Many women make up the University of Minnesota Rochester’s past and present. In honor of Women’s History Month, UMR highlights women who have carved a pathway for future contributions and continue to impact the University today.
UMR visionary and supporter, Marilyn Stewart was the catalyst in building and bringing the U of M to the Rochester area. “Women have come a long way since my days at UMN. Women can do anything that men do! We must encourage young women to continue to blaze new trails. I recommend young women gain experience by partnering, participating in internships and trying new ideas. Have confidence in your opinions and perseverance!” Her courage and support of women in leadership has made her a lasting legacy and inspiration to others.
Continuing this legacy, Dr. Molly Dingel, Professor of Sociology and Acting Assistant Vice Chancellor for Academic Affairs, helped design the initial curriculum for the first class at UMR. Dr. Dingel's lasting influence on the culture and overall atmosphere at UMR is due to her research focused on sense of belonging and what it means to be a part of the group. Her research directly supports UMR’s grounding values of community and evidence-based decision making which advance UMR onward.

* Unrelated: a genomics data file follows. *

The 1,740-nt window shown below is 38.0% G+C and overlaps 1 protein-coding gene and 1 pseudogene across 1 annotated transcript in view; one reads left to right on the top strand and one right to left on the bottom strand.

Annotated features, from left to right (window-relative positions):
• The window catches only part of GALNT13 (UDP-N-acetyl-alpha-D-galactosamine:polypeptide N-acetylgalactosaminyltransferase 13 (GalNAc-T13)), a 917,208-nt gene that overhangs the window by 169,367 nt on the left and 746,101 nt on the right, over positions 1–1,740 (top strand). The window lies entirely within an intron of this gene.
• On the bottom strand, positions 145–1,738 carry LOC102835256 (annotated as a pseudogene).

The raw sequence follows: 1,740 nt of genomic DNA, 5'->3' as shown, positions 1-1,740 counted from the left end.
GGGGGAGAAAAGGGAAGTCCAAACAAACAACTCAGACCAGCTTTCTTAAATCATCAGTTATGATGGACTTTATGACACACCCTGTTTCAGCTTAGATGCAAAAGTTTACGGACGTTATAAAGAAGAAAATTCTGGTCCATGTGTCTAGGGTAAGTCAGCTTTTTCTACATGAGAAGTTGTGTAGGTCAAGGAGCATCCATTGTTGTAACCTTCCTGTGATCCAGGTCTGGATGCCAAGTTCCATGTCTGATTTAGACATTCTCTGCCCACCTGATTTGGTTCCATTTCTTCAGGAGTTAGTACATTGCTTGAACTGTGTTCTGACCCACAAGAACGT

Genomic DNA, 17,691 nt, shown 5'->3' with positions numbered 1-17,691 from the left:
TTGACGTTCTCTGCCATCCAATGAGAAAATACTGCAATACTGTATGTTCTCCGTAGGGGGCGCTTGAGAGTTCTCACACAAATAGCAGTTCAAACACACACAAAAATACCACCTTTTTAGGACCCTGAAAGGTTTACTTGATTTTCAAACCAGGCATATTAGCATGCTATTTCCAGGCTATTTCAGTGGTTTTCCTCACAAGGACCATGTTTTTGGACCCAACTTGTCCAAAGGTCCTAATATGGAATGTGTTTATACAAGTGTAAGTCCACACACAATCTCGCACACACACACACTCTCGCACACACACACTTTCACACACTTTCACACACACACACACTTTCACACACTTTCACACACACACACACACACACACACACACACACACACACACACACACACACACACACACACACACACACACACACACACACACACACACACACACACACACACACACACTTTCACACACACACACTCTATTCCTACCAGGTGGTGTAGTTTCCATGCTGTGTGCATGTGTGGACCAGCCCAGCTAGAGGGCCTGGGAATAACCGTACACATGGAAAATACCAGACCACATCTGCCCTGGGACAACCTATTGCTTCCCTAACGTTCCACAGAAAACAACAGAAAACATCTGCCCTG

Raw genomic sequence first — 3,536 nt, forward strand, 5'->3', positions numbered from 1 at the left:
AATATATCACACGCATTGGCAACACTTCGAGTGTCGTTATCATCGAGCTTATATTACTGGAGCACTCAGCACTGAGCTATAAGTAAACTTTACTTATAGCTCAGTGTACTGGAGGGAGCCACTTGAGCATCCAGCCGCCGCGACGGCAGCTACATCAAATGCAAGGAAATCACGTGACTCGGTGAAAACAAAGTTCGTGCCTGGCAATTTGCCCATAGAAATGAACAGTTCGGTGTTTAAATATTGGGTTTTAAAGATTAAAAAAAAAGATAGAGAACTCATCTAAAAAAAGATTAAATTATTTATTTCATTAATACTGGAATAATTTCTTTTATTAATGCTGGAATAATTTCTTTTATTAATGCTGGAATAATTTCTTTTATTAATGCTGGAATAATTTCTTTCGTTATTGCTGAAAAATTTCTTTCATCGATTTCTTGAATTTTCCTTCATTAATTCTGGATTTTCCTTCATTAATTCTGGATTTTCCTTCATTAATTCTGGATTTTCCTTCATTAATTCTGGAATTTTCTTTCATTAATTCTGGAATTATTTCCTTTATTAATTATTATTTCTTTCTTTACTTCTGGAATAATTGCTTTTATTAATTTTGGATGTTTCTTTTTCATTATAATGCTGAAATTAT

Another UMR faculty member making strides toward representation and support of women in STEM is Dr. Cassidy Terrell, Associate Professor of Biochemistry. “My role at UMR has given me the space and support to develop my interests in research and teaching. Empowering other women means giving them the support to be courageous and take risks with the knowledge that even if they fail, I, we, will be there to help them through the failure, but we will also be there to cheer in their success.”
As a creative and passionate leader at UMR since 2014, Chancellor Dr. Lori J. Carrell strives to inspire women in higher education. “We’ll never be well or fully realize our collective potential to solve the grand challenges unless we link arms, lift each other up, and do the work to build a strong community. Healthy women (healthy people, really) support each other in difficult times, celebrate distinctive gifts (rather than competing as though self-esteem is a scarce resource), and ultimately, discover what it is we can do together that we can’t do separately.”